A Ketogenic Diet is a diet that removes the great majority of carbohydrates from your daily intake and replaces them with healthy fats and protein. This high-fat, moderate to high-protein, low-carb diet is believed by many to be a healthy and highly effective weight management strategy. The severe reduction of carbohydrates cause the body to shift from it’s normal glycotic, carb/sugar burning state into a fat and ketone fueled state which is believed to cause increased body-fat burning and less storage. Research has shown ketogenic dieting to be healthy for many people (assuming healthy fats choices are used) and claims have been made that this type of dieting is even beneficial to numerous diseases.
There are some modified, slightly higher protein versions of the diet but the standard (and most researched) ketogenic diet is typically about 75% fats, 20% protein and only 5% carbohydrates. Foods like bread, potatoes, fruit, alcohol, rice, beans, etc, would all typically be avoided on a keto diet. The diet causes greatly reduced blood sugar and insulin levels (which is believed to relate to many of the health benefits) and a shift into ketosis – a metabolic state where the body produces ketone bodies which are used for energy along with fat.
Keto dieting, or at least modified versions of it, is very popular in the fitness industry, including for contest prep. Fitness keto diets typically involve a higher protein intake (30% or more) while still keeping the carbs low, or some days of an actual high-carbohydrate refeed. The initial process of shifting into ketogenic diet can be very uncomfortable as the body’s energy levels will be noticeably effected. However, after 1-2 weeks as the body learns to utilize fats and ketones for fuel, keto dieters claim to have plenty of energy with the benefit that they are getting leaner as their body-fat stores are processed for fuel. Indeed, people have gotten quite lean using ketogenic dieting practices.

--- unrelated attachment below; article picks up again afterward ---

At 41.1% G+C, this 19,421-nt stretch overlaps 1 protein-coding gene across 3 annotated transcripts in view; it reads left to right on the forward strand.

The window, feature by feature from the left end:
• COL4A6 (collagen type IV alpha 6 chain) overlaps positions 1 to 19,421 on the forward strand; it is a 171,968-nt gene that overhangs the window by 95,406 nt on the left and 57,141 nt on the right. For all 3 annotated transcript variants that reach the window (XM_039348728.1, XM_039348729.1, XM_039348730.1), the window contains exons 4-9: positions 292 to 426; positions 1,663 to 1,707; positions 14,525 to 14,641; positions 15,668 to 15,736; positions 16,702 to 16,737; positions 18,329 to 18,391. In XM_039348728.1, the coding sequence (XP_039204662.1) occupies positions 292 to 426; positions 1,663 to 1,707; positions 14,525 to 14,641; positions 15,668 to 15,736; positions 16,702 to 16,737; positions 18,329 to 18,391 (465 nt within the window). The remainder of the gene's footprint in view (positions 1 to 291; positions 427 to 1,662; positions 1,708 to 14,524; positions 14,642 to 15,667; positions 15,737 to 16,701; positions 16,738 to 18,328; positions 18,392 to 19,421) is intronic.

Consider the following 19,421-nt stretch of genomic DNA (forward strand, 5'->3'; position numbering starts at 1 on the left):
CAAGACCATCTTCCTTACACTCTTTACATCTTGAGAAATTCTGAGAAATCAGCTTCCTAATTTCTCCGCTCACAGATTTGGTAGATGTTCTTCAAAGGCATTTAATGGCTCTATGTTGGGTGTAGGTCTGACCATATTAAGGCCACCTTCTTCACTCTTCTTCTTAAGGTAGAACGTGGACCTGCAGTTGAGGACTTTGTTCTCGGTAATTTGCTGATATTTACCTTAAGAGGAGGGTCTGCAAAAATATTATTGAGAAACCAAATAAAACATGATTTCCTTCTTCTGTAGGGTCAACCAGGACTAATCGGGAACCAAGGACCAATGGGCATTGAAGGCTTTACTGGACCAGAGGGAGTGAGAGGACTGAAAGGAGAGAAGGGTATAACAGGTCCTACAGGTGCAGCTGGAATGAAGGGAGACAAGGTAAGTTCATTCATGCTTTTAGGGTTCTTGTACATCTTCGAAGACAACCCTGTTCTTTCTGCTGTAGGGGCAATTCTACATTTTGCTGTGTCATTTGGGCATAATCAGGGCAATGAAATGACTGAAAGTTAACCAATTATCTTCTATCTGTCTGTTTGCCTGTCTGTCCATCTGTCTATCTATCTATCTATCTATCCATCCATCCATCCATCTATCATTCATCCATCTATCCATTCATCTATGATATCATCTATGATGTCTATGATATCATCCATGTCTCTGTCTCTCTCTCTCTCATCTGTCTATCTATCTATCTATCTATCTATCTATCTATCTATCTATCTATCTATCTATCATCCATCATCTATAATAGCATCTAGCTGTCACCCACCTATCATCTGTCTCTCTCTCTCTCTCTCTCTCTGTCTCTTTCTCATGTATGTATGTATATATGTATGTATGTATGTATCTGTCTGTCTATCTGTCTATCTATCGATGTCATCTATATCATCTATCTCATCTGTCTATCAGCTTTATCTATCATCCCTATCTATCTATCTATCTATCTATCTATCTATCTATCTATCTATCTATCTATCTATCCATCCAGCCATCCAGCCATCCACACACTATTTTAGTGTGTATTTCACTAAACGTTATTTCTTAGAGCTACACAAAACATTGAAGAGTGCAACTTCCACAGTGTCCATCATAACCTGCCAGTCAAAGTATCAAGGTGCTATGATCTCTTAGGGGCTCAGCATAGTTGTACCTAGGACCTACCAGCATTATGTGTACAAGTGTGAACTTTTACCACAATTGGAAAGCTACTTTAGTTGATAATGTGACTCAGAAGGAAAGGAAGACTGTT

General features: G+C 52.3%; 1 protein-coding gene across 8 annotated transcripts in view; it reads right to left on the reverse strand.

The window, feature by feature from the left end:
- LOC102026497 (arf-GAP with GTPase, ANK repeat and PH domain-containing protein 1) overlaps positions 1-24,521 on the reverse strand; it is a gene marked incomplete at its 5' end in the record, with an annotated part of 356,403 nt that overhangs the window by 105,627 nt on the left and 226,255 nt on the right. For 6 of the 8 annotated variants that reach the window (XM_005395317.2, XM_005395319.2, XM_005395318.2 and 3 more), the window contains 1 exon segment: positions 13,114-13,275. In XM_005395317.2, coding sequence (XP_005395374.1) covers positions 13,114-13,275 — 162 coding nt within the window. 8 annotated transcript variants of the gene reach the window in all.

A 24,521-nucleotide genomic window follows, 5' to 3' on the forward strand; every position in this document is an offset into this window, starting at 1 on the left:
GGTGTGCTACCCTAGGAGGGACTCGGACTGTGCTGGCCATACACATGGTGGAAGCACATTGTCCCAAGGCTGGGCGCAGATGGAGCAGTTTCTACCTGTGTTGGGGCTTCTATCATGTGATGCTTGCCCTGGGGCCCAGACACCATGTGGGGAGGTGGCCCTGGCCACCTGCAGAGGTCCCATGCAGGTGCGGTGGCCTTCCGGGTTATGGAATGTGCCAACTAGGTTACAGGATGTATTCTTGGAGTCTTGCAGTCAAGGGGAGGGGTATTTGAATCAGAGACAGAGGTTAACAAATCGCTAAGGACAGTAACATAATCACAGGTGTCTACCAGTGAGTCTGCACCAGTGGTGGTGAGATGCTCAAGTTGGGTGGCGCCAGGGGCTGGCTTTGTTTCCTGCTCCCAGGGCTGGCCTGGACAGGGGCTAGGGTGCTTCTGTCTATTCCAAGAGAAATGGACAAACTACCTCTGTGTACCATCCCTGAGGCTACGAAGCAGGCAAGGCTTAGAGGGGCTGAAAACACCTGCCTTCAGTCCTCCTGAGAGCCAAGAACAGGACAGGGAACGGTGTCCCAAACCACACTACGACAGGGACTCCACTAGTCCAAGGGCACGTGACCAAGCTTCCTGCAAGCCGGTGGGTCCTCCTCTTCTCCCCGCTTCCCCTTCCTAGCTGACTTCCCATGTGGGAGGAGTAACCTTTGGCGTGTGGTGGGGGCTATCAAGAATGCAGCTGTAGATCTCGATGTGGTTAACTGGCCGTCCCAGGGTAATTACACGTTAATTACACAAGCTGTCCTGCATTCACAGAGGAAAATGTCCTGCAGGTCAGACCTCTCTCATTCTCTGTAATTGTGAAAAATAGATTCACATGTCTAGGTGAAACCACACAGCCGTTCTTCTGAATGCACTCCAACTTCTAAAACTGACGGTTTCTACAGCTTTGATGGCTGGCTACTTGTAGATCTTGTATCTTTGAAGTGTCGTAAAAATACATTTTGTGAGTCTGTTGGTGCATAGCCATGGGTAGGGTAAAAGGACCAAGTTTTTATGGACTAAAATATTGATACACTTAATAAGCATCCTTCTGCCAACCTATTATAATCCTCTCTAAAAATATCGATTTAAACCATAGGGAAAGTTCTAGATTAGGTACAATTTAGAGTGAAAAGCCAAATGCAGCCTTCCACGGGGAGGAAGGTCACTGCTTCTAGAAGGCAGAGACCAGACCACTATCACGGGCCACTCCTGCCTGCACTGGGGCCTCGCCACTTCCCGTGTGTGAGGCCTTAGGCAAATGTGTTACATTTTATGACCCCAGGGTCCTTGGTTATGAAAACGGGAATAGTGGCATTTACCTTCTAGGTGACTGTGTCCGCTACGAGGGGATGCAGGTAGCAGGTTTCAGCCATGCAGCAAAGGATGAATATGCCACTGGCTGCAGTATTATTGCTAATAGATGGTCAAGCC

If there’s a negative to ketogenic dieting, it may be that it is an “all-in” form of dieting. Going extremely low-carb can be very effective for fat loss. But as a result, the body can get to be very carb sensitive. So if/when you try to switch back into eating more carbs again, the body can easily shift into a storage mode and gain back the weight you lost. The low carb levels (5% or less for true ketogeneic dieting) needs to be maintained or carbs need to be reimplemented VERY SLOWLY over a prolonged period of time. Also, for some people, keto dieting seems to have somewhat of a max effectiveness point of 6-8 weeks after which further weight/fat loss gets considerably more difficult. But other than the initial difficulty in switching over due to the energy challenges, keto diet lifestyle advocates claim nothing but good things.
Keto Friendly Foods: red meat, fatty fish, cheese, eggs, nuts, avocado, healthy oils, butter, low carb-fibrous veggies, etc.
Keto Unfriendly Foods to Avoid: fruit, breads, pasta, beans and peas, alcohol, rice, cereals, oatmeal, potatoes, unhealthy fats, etc.
There may be some limits to building muscle, and even some muscle wasting, on a ketogenic diet even with a higher protein intake. Also, some of the foods that must be given up on a keto diet, like fruits, some vegetables, and certain high in starch items (like sweet potatoes), are actually nutrient dense, healthy food options for many people. Plus, Ketogenic diets may not be the best for athletes with high calorie needs. But for people whose primary concern is weight loss and who have no issue with eliminating carbohydrates longterm, the ketogenic diet is an option to explore.